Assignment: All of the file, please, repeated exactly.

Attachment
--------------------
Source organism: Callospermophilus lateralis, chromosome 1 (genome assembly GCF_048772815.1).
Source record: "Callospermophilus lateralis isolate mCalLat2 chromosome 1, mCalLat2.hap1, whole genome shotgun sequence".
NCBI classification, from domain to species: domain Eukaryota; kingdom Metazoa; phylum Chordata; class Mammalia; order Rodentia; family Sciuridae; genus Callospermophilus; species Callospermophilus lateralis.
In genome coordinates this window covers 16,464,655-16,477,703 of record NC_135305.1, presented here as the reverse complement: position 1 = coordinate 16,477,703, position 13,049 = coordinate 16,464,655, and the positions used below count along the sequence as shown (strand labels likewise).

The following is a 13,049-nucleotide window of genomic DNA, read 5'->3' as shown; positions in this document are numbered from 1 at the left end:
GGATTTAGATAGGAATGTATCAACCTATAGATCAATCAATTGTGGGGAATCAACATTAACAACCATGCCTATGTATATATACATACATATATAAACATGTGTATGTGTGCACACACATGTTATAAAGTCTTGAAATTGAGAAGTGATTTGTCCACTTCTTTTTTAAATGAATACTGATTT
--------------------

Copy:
Source organism: Callospermophilus lateralis, chromosome 1 (genome assembly GCF_048772815.1).
Source record: "Callospermophilus lateralis isolate mCalLat2 chromosome 1, mCalLat2.hap1, whole genome shotgun sequence".
NCBI classification, from domain to species: domain Eukaryota; kingdom Metazoa; phylum Chordata; class Mammalia; order Rodentia; family Sciuridae; genus Callospermophilus; species Callospermophilus lateralis.
In genome coordinates this window covers 16,464,655-16,477,703 of record NC_135305.1, presented here as the reverse complement: position 1 = coordinate 16,477,703, position 13,049 = coordinate 16,464,655, and the positions used below count along the sequence as shown (strand labels likewise).

The following is a 13,049-nucleotide window of genomic DNA, read 5'->3' as shown; positions in this document are numbered from 1 at the left end:
GGATTTAGATAGGAATGTATCAACCTATAGATCAATCAATTGTGGGGAATCAACATTAACAACCATGCCTATGTATATATACATACATATATAAACATGTGTATGTGTGCACACACATGTTATAAAGTCTTGAAATTGAGAAGTGATTTGTCCACTTCTTTTTTAAATGAATACTGATTT